JB: Well, personally I notice in our organic production that people start to move towards high-end more and more, towards the old cognacs. On the other hand, in the region they have always made sure that cognac remains a high quality product, however they also have existing markets that are based on a low profile product. So they play this two cards based on the economy of other countries of course,  since 95% of Cognac is exported.

So it’s really the emerging countries like China, that will buy considerable volumes of Cognac. North America also used to import hight quantities of young cognac for cocktails and such things, but with the current economic crisis the voulume of consumption has lowered. However China appeared in the scene, and requests  very high end products for that specific sector of their local consumers.

CE: Talking about sophistication and how it’s associated with the product: Do you think that the increase of demand for cognac and consequently the increase of its production will ultimately vulgarise the whole ethos of cognac as the sophisticated drink it’s meant to be?

JB: I really can’t tell. Cognac production exists since a long, long time and it has managed all along to maintain the vision of a luxury product. It would be good if we would sell cognac as we sell whiskey in France. There is as much cognac being sold worldwide as there is Whiskey being sold in France today.

That is enormous! Which means that if we could take a little bit of the Whiskey market it would be very productive for the cognac region. Now the future of cognac will always be dependent on the big houses, it is up to them to do what they should to democratize the product or not. But I strongly doubt there is a tendency for that today, because when you see a bottle that costs €3000, €4000 or €5000, it is difficult then to justify a product that costs €10 or €15, you see?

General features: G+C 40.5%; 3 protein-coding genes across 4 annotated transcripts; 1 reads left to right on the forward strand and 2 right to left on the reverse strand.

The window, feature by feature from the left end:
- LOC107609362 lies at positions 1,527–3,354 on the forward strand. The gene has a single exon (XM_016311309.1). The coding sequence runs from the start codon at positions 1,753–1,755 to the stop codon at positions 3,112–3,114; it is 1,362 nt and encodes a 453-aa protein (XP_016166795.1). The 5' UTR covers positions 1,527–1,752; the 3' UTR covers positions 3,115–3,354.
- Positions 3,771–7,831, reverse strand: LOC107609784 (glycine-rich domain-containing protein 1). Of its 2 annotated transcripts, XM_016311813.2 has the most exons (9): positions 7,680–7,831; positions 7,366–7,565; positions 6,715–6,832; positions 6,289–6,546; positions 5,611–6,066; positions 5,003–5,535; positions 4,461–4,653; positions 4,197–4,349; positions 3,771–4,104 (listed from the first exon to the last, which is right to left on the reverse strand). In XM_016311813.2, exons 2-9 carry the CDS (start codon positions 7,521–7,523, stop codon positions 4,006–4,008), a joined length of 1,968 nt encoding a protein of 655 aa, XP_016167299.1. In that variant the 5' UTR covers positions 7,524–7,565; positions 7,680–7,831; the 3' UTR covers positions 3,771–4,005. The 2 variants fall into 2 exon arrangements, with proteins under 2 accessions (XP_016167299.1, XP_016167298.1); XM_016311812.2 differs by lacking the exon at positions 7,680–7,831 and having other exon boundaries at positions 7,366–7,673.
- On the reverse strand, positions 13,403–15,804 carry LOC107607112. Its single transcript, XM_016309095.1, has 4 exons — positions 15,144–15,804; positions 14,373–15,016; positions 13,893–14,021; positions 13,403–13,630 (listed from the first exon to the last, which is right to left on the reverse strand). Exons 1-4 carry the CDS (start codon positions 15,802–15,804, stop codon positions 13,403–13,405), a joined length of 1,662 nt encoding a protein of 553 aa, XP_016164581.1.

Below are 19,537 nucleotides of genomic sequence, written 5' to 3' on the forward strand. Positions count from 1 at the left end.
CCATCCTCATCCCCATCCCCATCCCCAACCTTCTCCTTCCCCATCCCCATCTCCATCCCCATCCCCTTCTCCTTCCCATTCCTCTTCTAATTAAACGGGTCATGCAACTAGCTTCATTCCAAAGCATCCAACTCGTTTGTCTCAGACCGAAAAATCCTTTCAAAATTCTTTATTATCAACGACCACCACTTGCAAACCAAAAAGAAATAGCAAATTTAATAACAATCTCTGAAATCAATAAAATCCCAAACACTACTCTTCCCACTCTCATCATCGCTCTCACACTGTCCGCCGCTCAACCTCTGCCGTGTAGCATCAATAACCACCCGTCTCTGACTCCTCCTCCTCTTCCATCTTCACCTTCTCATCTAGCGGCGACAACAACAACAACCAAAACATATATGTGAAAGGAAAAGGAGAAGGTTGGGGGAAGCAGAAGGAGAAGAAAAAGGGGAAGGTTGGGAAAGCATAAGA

CE: Of course, basic market logic. Besides, it doesn’t really make you want to try what’s inside that bottle.

JB: Not really, no (laughs).

CE: Thank you very much for sharing your insight.

JB: No problem at all! If you ever pass by the region, please do not hesitate to visit us! We can have a longer discussion.

CE: Believe me I would love to! I could do with a little break and a good glass of cognac more often…


A look at the products

  • VS – 3 years old: after 3 years in barrels, the younger cognac is quite round but keep all the best aromas of the eau-de-vie “out of the alembic”. It’s an intense and very expressive cognac “Fins Bois”.
  • VSOP – 6 years old: well… VSOP. It’s the one which sells best: with the recent interest to organic products, lot of resellers are looking for “authentic” but not too expensive organic products to sell. It’s a middle-range quality product adapts to their markets. But for few euros more, you got a Napoléon!
  • Napoléon – 10 years old: The best quality/price product.
  • Folle Blanche (1999): no more than 100 bottles keep. We have 0,2 ha of grape Folle Blanche. On good harvest years, we can make a separate distillation, and ageing apart to make Folle Blanche cognac. Next available year will be 2004 (perhaps in 1 or 2 years).
  • XO 1990 / XO “Vieille Réserve” (1979): both XO were mentioned, selected and well rated on the Gault & Millau wine guide 2010.


Find out about Guy Pinard products.


Comment (1)

  1. […] produced by only four companies: Courvoisier, Hennessy, Martell, and Rémy Martin. A post in Cognac Expert points out that although the main cognac houses have experimented with organic agriculture, they […]